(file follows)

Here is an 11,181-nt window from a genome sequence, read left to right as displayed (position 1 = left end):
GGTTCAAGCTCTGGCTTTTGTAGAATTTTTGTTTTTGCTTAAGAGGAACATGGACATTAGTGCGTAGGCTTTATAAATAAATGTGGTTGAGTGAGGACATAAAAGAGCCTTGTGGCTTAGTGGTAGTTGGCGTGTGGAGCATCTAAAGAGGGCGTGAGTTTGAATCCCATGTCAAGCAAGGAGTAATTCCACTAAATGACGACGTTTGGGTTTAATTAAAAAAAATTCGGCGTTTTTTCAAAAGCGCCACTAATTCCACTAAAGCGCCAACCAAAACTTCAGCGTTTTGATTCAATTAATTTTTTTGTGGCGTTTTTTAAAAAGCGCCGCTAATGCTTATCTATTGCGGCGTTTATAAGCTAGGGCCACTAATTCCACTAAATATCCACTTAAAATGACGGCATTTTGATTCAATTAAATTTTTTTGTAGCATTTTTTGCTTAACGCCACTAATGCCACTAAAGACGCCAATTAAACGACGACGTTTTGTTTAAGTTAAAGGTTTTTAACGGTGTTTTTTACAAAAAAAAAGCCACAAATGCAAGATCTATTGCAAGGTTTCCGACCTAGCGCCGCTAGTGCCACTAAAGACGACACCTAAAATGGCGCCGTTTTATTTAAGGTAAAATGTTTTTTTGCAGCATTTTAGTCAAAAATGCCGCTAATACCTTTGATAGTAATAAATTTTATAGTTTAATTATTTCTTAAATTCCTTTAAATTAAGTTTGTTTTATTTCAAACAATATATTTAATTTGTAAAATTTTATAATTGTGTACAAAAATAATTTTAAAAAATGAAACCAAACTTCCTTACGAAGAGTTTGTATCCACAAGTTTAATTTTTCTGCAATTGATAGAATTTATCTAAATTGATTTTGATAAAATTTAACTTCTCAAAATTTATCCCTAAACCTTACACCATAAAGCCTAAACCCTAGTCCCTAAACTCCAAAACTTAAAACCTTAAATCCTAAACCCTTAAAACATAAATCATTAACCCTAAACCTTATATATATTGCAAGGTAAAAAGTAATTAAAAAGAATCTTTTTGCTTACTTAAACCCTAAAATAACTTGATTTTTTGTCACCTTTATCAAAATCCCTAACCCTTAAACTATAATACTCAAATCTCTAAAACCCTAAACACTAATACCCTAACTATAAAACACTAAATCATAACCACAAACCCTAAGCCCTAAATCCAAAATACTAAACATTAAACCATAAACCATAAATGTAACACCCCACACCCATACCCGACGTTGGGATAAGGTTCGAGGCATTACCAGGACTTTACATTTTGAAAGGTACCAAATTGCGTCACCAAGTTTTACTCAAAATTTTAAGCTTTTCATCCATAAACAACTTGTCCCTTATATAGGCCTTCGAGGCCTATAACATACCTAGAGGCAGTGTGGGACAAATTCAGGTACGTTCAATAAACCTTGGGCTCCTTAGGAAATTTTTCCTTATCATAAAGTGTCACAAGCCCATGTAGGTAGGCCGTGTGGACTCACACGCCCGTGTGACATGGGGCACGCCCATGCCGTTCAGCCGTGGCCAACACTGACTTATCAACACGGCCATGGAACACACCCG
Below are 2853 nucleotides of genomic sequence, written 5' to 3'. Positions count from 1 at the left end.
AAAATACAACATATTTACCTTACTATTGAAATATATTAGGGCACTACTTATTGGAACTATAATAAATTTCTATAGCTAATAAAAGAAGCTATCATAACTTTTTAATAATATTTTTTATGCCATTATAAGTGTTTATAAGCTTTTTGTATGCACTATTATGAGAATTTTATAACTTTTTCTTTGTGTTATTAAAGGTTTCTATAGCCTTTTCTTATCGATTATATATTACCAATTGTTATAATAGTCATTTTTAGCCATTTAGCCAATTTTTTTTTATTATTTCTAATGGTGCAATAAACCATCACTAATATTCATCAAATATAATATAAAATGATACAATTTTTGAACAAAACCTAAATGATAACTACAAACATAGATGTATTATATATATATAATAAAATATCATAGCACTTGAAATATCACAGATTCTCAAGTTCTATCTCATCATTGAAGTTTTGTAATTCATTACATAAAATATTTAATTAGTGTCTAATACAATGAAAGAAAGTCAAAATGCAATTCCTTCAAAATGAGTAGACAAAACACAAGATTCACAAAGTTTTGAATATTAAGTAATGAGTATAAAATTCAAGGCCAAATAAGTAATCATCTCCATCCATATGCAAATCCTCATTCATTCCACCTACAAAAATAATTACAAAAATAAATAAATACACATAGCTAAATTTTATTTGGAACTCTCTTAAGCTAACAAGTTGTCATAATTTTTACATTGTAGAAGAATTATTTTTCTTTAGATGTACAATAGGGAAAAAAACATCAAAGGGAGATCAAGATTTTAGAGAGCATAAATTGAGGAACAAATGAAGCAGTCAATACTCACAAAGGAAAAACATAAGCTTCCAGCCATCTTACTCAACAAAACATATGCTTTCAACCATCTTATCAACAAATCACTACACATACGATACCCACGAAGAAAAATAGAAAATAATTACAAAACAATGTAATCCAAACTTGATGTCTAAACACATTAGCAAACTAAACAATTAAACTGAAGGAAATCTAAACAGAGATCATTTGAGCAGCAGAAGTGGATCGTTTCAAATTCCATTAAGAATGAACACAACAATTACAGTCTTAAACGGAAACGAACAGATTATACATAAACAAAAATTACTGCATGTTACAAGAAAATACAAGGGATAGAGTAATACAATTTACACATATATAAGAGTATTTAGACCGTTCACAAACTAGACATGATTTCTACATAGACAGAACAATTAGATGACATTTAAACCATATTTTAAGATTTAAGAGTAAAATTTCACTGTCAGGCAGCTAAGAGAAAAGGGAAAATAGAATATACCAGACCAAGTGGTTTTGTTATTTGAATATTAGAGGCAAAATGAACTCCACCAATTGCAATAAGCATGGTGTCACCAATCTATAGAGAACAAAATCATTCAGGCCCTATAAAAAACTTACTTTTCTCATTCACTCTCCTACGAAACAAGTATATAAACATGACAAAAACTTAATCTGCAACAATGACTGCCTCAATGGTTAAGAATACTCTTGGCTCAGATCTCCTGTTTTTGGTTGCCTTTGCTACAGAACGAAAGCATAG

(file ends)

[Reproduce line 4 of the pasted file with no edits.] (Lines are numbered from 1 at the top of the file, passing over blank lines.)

AAAATACAACATATTTACCTTACTATTGAAATATATTAGGGCACTACTTATTGGAACTATAATAAATTTCTATAGCTAATAAAAGAAGCTATCATAACTTTTTAATAATATTTTTTATGCCATTATAAGTGTTTATAAGCTTTTTGTATGCACTATTATGAGAATTTTATAACTTTTTCTTTGTGTTATTAAAGGTTTCTATAGCCTTTTCTTATCGATTATATATTACCAATTGTTATAATAGTCATTTTTAGCCATTTAGCCAATTTTTTTTTATTATTTCTAATGGTGCAATAAACCATCACTAATATTCATCAAATATAATATAAAATGATACAATTTTTGAACAAAACCTAAATGATAACTACAAACATAGATGTATTATATATATATAATAAAATATCATAGCACTTGAAATATCACAGATTCTCAAGTTCTATCTCATCATTGAAGTTTTGTAATTCATTACATAAAATATTTAATTAGTGTCTAATACAATGAAAGAAAGTCAAAATGCAATTCCTTCAAAATGAGTAGACAAAACACAAGATTCACAAAGTTTTGAATATTAAGTAATGAGTATAAAATTCAAGGCCAAATAAGTAATCATCTCCATCCATATGCAAATCCTCATTCATTCCACCTACAAAAATAATTACAAAAATAAATAAATACACATAGCTAAATTTTATTTGGAACTCTCTTAAGCTAACAAGTTGTCATAATTTTTACATTGTAGAAGAATTATTTTTCTTTAGATGTACAATAGGGAAAAAAACATCAAAGGGAGATCAAGATTTTAGAGAGCATAAATTGAGGAACAAATGAAGCAGTCAATACTCACAAAGGAAAAACATAAGCTTCCAGCCATCTTACTCAACAAAACATATGCTTTCAACCATCTTATCAACAAATCACTACACATACGATACCCACGAAGAAAAATAGAAAATAATTACAAAACAATGTAATCCAAACTTGATGTCTAAACACATTAGCAAACTAAACAATTAAACTGAAGGAAATCTAAACAGAGATCATTTGAGCAGCAGAAGTGGATCGTTTCAAATTCCATTAAGAATGAACACAACAATTACAGTCTTAAACGGAAACGAACAGATTATACATAAACAAAAATTACTGCATGTTACAAGAAAATACAAGGGATAGAGTAATACAATTTACACATATATAAGAGTATTTAGACCGTTCACAAACTAGACATGATTTCTACATAGACAGAACAATTAGATGACATTTAAACCATATTTTAAGATTTAAGAGTAAAATTTCACTGTCAGGCAGCTAAGAGAAAAGGGAAAATAGAATATACCAGACCAAGTGGTTTTGTTATTTGAATATTAGAGGCAAAATGAACTCCACCAATTGCAATAAGCATGGTGTCACCAATCTATAGAGAACAAAATCATTCAGGCCCTATAAAAAACTTACTTTTCTCATTCACTCTCCTACGAAACAAGTATATAAACATGACAAAAACTTAATCTGCAACAATGACTGCCTCAATGGTTAAGAATACTCTTGGCTCAGATCTCCTGTTTTTGGTTGCCTTTGCTACAGAACGAAAGCATAG